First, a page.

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    4. Cate Smart

      logged in via email @iinet.net.au

      In reply to Sue Ieraci

      I am a chronic asthmatic who is very badly affected by cigarette smoke. Smoke as much as you like you smokers, but please shut yourself in a room or a car, and leave my lungs alone!

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    5. Leigh Svendsen

      logged in via Facebook

      In reply to David Thompson

      Still spending David, and still lying about the health problems. Look at what is being promoted in countries such as Indonesia!

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    6. Eddie Jensz

      logged in via Facebook

      In reply to Russell Hamilton

      I totally agree with this because, as a reformed smoker with more than thirty years of freedom, I know that my smoking started as a result of peer pressure when I was 14 years old but ended when I was 29 years of age.

      During my smoking phase I must have tried to quit ten to twelve times before I eventually did the "cold turkey" version and have never regretted it.

      Quitting was an act of free choice whereas my decision to start smoking was more due to a type of coercion from my peers.

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  5. Graham Dawson

    logged in via Facebook

    "You read that right: we should factor in the money we save from smokers dying early as a benefit."

    If the cost of smokers on the health system is routinely used to justify tobacco excise, which it is, then of course we should.

    Your arguement against individual autonomy on the grounds of the interconnectedness of our lives with many others would seem to justify repressive measures against any risky activity.

    I'm a non-smoker, and the considerable number of smokers who appear not to regard their butts as litter certainly test my patience. I have though self-interest in their cause; I know once they are defeated that my enjoyment of a cleansing ale, a nice glad of red, or warm single malt, will come into the sights of those who know best.

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    1. Judith Olney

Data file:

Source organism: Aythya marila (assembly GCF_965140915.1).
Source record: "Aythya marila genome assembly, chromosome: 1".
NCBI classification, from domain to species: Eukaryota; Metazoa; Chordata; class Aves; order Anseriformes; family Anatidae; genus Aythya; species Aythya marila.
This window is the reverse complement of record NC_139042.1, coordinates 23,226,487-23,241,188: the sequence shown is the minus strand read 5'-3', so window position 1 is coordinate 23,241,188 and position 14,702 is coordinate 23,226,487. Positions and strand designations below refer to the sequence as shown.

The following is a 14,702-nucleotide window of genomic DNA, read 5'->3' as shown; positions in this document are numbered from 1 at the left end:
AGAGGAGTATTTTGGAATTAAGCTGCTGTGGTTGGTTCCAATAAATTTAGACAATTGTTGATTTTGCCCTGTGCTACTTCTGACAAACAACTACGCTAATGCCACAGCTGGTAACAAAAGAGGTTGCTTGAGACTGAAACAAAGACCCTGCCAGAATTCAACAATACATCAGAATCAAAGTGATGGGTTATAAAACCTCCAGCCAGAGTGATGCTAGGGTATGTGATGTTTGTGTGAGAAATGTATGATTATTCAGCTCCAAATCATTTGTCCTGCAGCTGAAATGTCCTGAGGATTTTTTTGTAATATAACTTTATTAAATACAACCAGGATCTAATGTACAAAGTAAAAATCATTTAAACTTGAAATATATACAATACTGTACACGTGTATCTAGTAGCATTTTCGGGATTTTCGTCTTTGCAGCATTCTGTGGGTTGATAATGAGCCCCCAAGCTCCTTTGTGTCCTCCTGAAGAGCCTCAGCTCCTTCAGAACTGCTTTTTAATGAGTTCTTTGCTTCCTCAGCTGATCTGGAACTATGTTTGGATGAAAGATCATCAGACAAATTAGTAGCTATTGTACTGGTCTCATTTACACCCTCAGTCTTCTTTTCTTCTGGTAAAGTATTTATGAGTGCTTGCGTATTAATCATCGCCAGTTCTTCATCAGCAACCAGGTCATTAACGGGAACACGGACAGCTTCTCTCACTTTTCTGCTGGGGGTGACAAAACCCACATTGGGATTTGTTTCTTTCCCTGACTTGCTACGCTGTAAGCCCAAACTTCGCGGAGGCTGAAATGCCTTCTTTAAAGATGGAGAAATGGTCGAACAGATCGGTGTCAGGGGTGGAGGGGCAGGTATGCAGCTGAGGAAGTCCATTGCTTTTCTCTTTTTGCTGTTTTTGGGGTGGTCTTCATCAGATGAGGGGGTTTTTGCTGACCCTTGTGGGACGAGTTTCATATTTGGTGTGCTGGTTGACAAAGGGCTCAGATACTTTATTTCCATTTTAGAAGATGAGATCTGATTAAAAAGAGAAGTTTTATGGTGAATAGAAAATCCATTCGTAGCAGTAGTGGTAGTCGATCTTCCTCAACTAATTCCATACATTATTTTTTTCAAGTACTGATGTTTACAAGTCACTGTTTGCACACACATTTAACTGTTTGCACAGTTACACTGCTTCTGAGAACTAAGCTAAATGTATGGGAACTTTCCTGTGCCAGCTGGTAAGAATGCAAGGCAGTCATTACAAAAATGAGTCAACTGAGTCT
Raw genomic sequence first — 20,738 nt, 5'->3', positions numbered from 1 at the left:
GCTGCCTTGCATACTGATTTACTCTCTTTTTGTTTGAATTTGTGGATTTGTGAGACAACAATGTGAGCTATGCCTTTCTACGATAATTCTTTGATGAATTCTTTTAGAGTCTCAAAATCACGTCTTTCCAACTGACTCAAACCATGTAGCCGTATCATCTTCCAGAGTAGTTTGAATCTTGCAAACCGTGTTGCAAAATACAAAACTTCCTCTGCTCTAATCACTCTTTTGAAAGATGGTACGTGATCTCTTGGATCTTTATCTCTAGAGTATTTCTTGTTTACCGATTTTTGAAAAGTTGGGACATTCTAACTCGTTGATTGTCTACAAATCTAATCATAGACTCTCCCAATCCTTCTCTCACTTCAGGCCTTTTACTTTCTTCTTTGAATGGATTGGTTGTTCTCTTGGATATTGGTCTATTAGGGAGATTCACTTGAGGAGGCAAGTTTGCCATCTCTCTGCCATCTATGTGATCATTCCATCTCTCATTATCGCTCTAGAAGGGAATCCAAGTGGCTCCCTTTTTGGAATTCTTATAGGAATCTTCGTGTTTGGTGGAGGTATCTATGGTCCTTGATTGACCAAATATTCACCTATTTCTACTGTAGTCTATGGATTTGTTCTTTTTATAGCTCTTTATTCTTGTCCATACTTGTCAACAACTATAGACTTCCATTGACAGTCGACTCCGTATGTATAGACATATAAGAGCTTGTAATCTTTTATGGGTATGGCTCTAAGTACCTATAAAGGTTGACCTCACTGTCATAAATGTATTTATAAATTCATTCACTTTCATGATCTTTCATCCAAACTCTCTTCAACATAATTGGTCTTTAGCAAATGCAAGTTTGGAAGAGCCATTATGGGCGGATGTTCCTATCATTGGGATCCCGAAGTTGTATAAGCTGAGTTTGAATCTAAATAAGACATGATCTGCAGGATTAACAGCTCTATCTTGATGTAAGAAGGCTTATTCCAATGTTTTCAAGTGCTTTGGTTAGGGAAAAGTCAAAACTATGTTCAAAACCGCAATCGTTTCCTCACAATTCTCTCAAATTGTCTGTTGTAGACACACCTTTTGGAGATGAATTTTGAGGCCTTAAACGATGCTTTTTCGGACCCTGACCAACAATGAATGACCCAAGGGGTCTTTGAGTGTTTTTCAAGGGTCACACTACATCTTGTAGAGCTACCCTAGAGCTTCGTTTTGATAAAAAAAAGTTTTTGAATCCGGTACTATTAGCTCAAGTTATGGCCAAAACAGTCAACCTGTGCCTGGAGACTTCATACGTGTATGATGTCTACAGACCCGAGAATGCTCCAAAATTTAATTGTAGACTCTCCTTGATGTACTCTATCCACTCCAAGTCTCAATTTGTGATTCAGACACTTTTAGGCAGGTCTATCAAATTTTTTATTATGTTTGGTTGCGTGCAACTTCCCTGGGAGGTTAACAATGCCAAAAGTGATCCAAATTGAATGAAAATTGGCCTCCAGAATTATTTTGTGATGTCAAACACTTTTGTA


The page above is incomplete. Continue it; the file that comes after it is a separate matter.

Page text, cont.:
Ms

      In reply to Graham Dawson

      <" I have though self-interest in their cause; I know once they are defeated that my enjoyment of a cleansing ale, a nice glad of red, or warm single malt, will come into the sights of those who know best.">

      Good point, it seems now that our society has decided that it is no longer acceptable to hate people because of race, religion, gender, or sexual orientation, society has turned to the issue of risky activities as their state sanctioned vehicle for hating. I suspect that once there are no more smokers, (which is likely to be fairly soon), that the obese, and those addicted to alcohol will be targeted. We are already seeing the beginnings of the hating towards the obese, and I expect this to escalate. This also serves the purpose of allowing those that are simply overweight to feel better about themselves, and as they are the majority in our country, obesity seems the natural target.

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  6. Leigh Burrell

    Trophy hunter

    "an outlook that thinks we should weigh that human tragedy against the money it saves us has long since lost any right to call itself morally serious."

    That's a dishonest and unfair misstatement of the point being made - specifically, that an attempt to estimate the net cost should consider all relevant parameters. I see no reason to infer that it constitutes per se an argument in favour of smoking. It was a criticism of popular estimates, no more.

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  7. Garry Baker

    researcher

    Not a bad approach to the subject, however when it comes to weighing the costs to others directly affected by the dying smoker - well one could say that mountain climbers live closer to the edge as well Indeed, come to think of it, plenty of non smokers take up pursuits the Nannies would like banned

    Nannies they are, alright, all too often converting their cause to nothing more than a money grubbing exercise. Why, just a few days ago another author here declared that it was a -" Myth that…

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    1. Mark Amey